I’m an old school gamer. I started on Super Mario Brothers and Sonic the Hedgehog. I graduated from console gaming to PC gaming when I went to college and I began with first person shooters like Half-Life and, of course, the infamous Quake. Quake was the game everyone played at LAN parties, no matter what the latest gaming fad was at the time. It was a staple.
As is common in every gaming community, Quake players developed various colloquial expressions. The most common word among the nomenclature was “frag”. There were t-shirts, bumper stickers, and various other paraphernalia that donned various phrases using the word. If you are not familiar with the word “frag” it meant that when you killed someone, or you were killed, you weren’t just mortally wounded; usually fragged meant your death was a grisly explosion or dismemberment that left parts of you scattered about. The MMO genre doesn’t have such graphic fatalities so, I think, “frag” loosely evolved into the word “pwn”.
Personally I like frag better and I wish there was a way to bring it back. The fact is MMO gamers have already established their own set of colloquial expressions so introducing a new term would be very difficult. Also, the games themselves would need to properly reflect what it meant to frag, or be fragged, when a player dies. Somehow I can see such macabre graphics being met with much opposition once the ESRB became involved. If the ESRB rating is too mature it could adversely impact the sales of the game.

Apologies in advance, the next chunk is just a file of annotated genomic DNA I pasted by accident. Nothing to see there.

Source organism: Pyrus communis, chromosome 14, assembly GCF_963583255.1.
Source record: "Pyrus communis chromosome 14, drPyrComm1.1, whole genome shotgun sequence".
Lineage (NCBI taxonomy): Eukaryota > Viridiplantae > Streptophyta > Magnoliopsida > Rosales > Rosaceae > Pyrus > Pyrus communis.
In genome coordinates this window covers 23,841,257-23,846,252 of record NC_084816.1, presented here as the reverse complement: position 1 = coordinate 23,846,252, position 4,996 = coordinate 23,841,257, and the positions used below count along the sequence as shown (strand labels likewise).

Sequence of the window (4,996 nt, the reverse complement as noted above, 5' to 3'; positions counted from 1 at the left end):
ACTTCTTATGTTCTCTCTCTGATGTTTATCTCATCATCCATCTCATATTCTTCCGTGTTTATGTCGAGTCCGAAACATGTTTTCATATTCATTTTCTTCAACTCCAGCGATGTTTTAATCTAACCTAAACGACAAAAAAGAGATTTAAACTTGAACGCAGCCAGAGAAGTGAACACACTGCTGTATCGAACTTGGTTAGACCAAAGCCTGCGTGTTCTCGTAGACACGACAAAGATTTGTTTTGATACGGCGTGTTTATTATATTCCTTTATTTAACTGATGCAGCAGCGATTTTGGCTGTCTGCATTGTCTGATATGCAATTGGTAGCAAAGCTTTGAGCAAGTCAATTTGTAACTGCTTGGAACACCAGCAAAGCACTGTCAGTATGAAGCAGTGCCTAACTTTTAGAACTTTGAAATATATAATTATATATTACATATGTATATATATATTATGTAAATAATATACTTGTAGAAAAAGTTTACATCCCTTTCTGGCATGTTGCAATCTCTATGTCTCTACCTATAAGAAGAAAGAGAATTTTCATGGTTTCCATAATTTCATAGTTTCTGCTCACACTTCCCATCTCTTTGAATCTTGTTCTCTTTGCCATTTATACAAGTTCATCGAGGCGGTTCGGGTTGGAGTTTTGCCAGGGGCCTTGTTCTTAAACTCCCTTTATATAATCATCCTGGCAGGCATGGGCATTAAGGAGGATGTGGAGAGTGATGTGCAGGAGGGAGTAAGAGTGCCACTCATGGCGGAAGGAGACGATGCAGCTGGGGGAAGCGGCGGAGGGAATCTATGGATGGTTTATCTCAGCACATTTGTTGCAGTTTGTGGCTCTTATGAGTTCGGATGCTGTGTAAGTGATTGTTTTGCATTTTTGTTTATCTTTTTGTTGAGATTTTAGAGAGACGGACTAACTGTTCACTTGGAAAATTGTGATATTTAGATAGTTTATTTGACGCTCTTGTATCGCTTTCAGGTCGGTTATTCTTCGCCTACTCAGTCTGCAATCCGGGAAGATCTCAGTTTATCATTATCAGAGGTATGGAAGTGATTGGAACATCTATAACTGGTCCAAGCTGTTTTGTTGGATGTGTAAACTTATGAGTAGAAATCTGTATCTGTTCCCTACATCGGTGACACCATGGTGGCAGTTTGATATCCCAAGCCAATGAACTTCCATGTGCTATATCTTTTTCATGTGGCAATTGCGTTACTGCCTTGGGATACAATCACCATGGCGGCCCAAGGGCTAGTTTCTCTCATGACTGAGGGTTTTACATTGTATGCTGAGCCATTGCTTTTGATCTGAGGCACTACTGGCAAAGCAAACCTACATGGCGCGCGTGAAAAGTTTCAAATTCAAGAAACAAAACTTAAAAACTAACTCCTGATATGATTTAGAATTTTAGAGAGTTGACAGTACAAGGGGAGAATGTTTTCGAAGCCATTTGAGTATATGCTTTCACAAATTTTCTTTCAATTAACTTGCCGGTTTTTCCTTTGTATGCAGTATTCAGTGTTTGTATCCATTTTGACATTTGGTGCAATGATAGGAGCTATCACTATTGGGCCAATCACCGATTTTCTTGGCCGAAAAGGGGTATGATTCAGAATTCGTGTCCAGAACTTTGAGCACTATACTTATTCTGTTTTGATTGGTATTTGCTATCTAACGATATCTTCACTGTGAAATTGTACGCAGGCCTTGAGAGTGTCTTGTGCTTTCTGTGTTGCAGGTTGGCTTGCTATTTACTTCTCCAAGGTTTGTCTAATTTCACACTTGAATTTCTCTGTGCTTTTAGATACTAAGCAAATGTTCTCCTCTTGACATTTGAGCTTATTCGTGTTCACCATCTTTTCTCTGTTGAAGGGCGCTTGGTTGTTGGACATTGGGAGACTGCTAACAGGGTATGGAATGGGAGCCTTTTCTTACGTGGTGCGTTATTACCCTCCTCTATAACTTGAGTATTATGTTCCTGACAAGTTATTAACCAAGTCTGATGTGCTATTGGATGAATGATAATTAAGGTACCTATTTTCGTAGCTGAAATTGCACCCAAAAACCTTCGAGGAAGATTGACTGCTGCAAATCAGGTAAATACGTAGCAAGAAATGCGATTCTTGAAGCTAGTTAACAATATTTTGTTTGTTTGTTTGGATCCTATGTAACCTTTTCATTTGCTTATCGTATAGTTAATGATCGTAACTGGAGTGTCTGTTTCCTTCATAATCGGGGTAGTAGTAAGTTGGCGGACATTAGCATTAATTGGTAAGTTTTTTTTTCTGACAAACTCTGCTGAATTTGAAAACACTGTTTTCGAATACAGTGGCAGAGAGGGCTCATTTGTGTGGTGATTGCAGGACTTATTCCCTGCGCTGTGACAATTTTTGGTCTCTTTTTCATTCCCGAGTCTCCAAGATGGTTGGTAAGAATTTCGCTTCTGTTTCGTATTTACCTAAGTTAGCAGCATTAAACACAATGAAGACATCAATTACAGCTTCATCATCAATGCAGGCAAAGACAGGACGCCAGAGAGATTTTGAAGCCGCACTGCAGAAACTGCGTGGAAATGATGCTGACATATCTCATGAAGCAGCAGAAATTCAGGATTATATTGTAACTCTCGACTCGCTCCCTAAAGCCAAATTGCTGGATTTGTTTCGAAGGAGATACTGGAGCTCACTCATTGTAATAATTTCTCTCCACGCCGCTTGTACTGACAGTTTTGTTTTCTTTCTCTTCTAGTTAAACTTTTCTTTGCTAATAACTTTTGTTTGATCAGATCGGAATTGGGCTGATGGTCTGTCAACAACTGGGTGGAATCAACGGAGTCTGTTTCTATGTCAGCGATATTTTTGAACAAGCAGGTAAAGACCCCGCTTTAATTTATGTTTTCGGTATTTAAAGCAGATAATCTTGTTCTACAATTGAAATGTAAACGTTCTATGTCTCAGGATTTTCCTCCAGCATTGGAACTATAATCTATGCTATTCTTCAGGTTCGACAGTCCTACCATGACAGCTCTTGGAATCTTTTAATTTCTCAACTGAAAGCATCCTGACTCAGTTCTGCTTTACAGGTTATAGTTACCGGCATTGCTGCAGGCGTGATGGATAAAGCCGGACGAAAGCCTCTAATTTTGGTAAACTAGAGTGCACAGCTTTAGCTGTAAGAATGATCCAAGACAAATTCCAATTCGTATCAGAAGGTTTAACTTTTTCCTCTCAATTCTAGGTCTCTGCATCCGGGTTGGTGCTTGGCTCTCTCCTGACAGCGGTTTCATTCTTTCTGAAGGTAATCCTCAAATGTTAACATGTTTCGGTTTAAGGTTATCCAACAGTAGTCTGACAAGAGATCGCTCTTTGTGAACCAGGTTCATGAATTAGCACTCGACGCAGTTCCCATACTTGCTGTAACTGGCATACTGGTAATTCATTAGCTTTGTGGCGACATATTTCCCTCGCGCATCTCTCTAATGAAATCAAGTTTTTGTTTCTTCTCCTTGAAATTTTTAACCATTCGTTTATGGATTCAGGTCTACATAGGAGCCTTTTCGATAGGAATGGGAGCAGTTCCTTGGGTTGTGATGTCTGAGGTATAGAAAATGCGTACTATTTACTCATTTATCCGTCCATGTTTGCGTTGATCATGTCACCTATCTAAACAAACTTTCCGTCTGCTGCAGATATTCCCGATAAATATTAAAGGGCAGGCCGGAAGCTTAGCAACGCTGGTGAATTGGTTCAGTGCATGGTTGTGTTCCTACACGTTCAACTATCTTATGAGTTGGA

Personally I think introducing these kinds of deaths to an MMO would be pretty cool. Sometimes such visual indications of victory can make you feel extremely triumphant. Maybe one day an MMO will come along that has this feature, and maybe one already exists that I just haven’t played yet. Either way, it was a fun trip down memory lane and reminiscing about Quake has made me want to go dig up my old install disks.
(P.S. The image I used for this post is the iconic image used by Penguin Computing who are known for delivering high-performance computing solutions.)